Ok, so at the expense of looking like i don't know what i'm talking about (cuz i'm still trying to figure this out LOL)
and as i tell the tech's that work for me "the only stupid question is a question that isn't asked" LOL.
the gap bbally is refering to is the gap at the end of the plate. i too still do not completely understand this, i wish i could wrap my brain around it. i have a strong mechanical background from working on food equipment and refrigeration equipment, but the engineering side eludes me,LOL. the "dead volume thing" as far as i can understand (and i am getting this from context so i could be wrong) is referring to the volume of the cooking chamber compared to the volume of air being exchanged (i think) so if the gap is too big, it allows the cook chamber to fill with new products of combustion faster than it can exhaust (? is this right?) so the products of combustion will then cool off before they are exhausted out the flue and thus soot up.
i am assuming that "temperature gradient" is refering to heat loss, or temp drop of the products of combustion?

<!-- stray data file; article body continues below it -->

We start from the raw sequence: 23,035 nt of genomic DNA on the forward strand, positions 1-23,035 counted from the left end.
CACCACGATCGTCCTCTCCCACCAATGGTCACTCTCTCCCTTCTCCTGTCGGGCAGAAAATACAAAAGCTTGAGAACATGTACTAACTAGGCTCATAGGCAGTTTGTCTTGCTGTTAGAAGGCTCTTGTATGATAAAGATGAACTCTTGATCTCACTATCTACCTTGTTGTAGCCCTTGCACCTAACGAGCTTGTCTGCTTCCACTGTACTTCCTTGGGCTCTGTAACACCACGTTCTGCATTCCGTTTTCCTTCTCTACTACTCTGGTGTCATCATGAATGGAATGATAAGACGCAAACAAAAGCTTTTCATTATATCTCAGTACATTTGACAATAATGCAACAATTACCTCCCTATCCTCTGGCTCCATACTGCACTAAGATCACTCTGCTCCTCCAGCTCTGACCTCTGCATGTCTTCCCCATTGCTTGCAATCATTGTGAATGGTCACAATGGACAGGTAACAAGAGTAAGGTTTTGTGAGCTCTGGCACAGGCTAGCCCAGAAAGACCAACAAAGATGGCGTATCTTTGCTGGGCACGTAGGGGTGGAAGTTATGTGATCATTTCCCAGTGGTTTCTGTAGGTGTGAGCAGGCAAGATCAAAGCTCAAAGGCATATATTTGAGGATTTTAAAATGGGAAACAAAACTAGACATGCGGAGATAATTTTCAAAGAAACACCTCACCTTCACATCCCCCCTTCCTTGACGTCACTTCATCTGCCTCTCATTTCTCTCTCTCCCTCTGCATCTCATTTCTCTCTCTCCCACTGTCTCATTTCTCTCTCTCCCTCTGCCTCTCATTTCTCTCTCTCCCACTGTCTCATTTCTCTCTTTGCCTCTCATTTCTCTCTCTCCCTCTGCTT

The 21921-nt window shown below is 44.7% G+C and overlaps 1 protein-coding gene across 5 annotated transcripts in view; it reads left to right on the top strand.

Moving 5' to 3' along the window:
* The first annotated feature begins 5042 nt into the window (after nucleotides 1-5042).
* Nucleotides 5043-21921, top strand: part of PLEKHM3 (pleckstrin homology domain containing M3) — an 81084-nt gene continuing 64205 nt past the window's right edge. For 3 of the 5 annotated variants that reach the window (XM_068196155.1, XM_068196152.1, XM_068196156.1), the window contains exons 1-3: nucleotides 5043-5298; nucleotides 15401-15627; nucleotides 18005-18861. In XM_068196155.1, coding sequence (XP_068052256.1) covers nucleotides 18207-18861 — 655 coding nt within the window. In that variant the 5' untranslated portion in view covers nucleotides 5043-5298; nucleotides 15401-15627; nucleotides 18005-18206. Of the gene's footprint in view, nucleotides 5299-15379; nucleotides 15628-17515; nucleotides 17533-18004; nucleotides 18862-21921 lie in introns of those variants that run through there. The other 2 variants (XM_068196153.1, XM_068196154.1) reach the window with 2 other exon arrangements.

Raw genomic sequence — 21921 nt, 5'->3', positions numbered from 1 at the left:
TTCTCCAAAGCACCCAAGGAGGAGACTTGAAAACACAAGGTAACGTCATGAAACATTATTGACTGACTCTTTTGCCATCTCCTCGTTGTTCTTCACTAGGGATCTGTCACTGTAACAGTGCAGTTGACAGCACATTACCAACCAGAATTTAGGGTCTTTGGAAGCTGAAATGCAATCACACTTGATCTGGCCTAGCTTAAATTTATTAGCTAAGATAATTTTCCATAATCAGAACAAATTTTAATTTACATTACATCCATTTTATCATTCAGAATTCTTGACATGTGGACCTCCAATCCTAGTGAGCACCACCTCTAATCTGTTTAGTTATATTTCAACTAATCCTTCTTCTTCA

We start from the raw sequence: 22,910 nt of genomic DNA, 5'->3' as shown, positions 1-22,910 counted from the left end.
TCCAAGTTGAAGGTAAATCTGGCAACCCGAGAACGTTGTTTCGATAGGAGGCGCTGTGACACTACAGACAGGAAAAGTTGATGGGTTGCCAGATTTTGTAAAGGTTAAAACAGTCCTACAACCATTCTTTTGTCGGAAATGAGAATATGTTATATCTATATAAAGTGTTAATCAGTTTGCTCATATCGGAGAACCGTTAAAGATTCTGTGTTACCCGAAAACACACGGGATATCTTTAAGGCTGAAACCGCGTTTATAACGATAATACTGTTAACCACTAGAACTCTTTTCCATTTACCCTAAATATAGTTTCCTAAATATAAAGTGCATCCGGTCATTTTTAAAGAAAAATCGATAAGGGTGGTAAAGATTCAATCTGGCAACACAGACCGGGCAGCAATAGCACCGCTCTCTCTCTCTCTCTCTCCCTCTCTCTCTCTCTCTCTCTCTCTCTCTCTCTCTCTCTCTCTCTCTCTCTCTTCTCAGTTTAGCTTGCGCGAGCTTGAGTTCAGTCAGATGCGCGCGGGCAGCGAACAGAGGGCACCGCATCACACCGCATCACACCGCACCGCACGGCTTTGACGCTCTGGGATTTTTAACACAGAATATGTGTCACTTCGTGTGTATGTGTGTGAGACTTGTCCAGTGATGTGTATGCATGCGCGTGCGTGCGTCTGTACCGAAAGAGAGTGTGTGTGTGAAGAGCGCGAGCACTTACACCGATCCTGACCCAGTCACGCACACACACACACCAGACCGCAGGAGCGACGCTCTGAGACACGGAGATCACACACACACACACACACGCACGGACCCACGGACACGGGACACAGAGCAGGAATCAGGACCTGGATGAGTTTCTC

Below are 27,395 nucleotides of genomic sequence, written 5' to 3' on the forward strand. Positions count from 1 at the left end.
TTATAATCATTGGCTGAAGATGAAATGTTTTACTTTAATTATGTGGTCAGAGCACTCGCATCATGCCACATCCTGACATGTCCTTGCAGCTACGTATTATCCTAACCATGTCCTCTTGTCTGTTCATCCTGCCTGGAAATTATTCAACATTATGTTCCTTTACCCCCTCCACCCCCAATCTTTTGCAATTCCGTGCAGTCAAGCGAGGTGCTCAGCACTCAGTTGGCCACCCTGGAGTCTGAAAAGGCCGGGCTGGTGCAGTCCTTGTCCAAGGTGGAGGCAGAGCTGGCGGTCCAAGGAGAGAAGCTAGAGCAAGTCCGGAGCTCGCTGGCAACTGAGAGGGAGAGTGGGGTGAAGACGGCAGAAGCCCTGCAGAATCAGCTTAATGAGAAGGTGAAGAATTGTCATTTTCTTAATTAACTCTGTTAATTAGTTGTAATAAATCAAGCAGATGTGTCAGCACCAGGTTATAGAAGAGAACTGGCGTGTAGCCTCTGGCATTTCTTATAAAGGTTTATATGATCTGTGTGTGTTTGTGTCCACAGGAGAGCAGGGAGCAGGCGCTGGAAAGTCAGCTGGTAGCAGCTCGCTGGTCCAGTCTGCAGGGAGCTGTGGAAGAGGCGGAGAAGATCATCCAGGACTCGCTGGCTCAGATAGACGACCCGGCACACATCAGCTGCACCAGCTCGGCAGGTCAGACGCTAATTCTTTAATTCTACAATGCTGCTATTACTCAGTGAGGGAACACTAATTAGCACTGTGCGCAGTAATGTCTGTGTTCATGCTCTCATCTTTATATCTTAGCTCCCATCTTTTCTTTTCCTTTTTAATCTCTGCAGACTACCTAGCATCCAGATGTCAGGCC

so i am still confused a little as to the proper gap.
i have heard and also reasoned out with myself that the proper gap is equal to either the flue volume or the area of the inside diameter, i'm unsure which.
it is equal to the area of the space under the baffle plate.
i feel it is the first statement but since it is easier for me to add to the length of my baffle plate in my smoker i'm building i have decided to go with the second idea. all i will need to do is add a piece of flat steel above and horizontal to the upright that blocks the end of the plate and it will make the gap closer.
now as far as knowing how to balance the intake and flue dampers, i don't know what to watch for that will tell me which one to open or close. any help or additional info is extremely appreciated! once i figure all this out for myself it will be easier for me to help others with these questions and give something back to this wonderful community!